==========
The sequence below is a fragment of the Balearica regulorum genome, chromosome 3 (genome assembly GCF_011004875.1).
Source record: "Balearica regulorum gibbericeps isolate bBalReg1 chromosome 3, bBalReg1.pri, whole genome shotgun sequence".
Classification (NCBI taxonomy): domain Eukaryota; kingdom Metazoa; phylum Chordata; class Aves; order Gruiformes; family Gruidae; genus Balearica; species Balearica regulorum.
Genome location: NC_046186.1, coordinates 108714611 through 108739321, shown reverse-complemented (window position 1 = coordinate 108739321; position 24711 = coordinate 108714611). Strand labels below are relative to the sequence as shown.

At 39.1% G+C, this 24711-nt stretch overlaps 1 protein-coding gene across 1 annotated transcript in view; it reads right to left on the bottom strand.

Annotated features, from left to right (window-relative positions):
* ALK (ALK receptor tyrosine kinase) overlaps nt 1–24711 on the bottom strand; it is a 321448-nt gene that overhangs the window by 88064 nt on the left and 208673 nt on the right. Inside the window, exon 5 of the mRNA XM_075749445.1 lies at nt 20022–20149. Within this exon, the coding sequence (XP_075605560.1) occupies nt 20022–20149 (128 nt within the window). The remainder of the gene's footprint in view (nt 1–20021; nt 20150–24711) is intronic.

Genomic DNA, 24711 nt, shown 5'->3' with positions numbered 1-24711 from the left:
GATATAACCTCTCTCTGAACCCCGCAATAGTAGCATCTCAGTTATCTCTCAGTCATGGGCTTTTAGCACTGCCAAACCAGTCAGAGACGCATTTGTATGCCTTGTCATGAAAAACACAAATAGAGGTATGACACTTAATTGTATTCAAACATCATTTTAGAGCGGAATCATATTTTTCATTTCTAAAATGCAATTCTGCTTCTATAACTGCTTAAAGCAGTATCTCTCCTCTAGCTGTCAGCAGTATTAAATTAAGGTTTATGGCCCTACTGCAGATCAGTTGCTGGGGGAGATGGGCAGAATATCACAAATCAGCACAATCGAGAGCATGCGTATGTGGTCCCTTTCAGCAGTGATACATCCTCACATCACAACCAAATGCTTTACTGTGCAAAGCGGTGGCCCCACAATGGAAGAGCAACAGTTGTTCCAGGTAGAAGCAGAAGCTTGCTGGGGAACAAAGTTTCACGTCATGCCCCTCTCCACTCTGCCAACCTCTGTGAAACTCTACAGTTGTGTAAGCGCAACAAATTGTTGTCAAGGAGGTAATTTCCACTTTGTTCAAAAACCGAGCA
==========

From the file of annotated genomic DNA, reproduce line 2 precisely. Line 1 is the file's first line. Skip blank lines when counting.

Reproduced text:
Source record: "Balearica regulorum gibbericeps isolate bBalReg1 chromosome 3, bBalReg1.pri, whole genome shotgun sequence".